It may sometimes be useful for security purposes to make sure that you are connected to the right website, and not a spoofed copy of it. While this may be less of an issue at home, you may run into all sorts of troubles when you are using public Internet connections.
It is rather difficult on first sight to make sure that you are really connected to the right secure website and not a copy that traffic gets redirected to. This can for instance be done by spoofing a site's certificate
One of the options that you have in regards to https connections is to use fingerprints for verification, as fingerprints cannot be spoofed. So to make sure you are on the right site, you compare the fingerprint of its certificate in your browser against a trusted source that provides you with fingerprint records of its own.
Each web browser handles this in a different way:
Now that you know how to look up the fingerprint of a website's or server's certificate, it is time to compare the fingerprint using a second source.
The GRC website can be used for that purpose. Just visit the fingerprint page on it and either look at one of the popular fingerprints at the top, or enter the website you want to retrieve the certificate fingerprint for below in the form.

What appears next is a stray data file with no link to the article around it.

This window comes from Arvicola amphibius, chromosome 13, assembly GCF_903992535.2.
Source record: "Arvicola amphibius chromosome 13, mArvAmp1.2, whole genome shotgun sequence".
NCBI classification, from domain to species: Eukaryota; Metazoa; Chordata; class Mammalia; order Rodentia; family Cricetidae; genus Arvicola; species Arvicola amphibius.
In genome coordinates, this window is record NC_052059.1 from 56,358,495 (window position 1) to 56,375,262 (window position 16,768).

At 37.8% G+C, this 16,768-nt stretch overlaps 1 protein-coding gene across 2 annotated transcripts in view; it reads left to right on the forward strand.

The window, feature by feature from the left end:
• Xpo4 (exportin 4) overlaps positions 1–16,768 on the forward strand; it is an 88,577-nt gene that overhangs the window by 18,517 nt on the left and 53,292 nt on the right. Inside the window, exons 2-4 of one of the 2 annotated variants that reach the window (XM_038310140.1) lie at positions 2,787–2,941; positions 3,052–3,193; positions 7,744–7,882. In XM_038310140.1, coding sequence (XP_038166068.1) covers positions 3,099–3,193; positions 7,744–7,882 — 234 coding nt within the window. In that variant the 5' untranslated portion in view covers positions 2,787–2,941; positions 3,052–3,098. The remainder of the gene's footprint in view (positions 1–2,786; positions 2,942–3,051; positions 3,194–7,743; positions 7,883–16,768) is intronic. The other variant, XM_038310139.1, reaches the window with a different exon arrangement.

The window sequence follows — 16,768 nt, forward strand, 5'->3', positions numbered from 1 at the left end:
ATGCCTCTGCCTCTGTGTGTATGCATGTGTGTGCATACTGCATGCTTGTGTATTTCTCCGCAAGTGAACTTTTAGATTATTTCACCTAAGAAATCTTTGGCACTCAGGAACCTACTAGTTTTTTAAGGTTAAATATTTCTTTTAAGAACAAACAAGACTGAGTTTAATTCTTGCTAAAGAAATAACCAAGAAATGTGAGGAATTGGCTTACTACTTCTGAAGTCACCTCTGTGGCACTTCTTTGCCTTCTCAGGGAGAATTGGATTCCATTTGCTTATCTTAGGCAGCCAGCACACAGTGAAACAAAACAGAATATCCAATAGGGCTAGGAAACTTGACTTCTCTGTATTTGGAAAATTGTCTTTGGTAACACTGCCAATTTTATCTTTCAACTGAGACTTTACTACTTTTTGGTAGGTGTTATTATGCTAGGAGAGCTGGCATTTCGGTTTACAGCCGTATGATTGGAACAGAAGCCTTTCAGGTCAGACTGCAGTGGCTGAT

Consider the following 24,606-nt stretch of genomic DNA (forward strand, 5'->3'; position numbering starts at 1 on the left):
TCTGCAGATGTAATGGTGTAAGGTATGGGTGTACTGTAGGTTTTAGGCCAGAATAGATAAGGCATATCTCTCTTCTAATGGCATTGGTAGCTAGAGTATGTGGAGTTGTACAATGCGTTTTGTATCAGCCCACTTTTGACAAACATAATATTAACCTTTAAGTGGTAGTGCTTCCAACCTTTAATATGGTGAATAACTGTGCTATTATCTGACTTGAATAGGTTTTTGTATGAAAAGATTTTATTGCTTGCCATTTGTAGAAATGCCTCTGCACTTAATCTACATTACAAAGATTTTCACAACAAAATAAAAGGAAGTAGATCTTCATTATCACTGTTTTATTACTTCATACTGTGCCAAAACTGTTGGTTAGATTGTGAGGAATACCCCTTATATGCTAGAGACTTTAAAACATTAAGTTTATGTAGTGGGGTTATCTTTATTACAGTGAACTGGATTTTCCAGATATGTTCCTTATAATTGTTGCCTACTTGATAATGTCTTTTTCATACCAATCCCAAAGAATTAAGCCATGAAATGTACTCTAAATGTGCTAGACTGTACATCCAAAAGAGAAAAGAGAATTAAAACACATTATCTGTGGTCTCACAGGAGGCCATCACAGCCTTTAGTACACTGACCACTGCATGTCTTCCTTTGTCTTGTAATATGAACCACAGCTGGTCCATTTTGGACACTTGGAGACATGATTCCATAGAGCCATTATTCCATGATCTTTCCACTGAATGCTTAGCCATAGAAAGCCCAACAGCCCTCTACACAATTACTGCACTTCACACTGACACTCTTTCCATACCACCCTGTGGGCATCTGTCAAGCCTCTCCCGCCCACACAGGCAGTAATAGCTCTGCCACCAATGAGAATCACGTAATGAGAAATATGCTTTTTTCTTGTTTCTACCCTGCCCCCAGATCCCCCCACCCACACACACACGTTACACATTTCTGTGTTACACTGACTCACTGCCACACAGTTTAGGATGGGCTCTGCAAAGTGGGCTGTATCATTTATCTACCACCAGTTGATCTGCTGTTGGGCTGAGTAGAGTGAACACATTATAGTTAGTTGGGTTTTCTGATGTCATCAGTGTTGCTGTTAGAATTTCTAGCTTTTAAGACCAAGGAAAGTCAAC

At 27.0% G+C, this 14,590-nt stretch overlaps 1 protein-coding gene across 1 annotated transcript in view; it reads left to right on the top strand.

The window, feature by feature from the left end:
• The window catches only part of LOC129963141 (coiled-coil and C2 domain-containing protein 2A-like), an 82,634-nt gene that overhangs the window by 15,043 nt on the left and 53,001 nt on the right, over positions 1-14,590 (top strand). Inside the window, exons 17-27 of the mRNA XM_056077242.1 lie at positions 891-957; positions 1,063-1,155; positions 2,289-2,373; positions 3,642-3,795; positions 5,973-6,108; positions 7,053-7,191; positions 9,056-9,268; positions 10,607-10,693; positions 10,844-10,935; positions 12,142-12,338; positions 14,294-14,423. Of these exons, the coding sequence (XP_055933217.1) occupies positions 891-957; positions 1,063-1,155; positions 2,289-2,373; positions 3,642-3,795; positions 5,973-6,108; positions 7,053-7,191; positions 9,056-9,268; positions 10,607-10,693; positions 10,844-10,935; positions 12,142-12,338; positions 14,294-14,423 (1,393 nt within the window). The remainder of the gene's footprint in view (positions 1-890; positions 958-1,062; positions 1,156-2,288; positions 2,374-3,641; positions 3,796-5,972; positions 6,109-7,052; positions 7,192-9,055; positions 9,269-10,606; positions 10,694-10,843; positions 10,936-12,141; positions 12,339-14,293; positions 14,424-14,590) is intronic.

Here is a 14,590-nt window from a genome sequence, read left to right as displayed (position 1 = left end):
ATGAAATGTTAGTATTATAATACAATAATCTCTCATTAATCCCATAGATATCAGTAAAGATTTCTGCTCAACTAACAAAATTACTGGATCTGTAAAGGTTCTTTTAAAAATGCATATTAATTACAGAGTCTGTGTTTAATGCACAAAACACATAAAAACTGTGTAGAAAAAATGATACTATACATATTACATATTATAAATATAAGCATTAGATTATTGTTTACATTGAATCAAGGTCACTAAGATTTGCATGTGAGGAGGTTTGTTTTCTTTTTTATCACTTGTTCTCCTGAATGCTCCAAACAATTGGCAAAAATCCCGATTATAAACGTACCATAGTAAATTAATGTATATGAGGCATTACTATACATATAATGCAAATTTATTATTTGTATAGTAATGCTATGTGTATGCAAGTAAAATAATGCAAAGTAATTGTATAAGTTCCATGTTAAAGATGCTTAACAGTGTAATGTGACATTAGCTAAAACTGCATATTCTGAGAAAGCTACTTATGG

All you have to do is compare the fingerprint displayed in the web browser to the certificate pulled by the script on the GRC website.
As a side note: Make sure the GRC website shows a green listing and lock icon in Firefox, Chrome or Opera, as this is an indicator of an authentic Extended Validation Certificate.
Once you have have compared the fingerprint that is displayed in your web browser of choice to the fingerprint that the GRC website provides you with, you know that the connection is either valid or spoofed.
Exception: Companies may use multiple certificates which all come with their unique fingerprint. Depending on which server you are connected to, it may mean that the certificate differs even if you are connected to the real website or server.
The technique is ideal to make sure you are connected to the right secure website. While it may not provide you with a definitive answer that a certificate is spoofed if fingerprints do not match, it still may make you more cautious because of it.Advertisement
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Ghacks is a technology news blog that was founded in 2005 by Martin Brinkmann. It has since then become one of the most popular tech news sites on the Internet with five authors and regular contributions from freelance writers.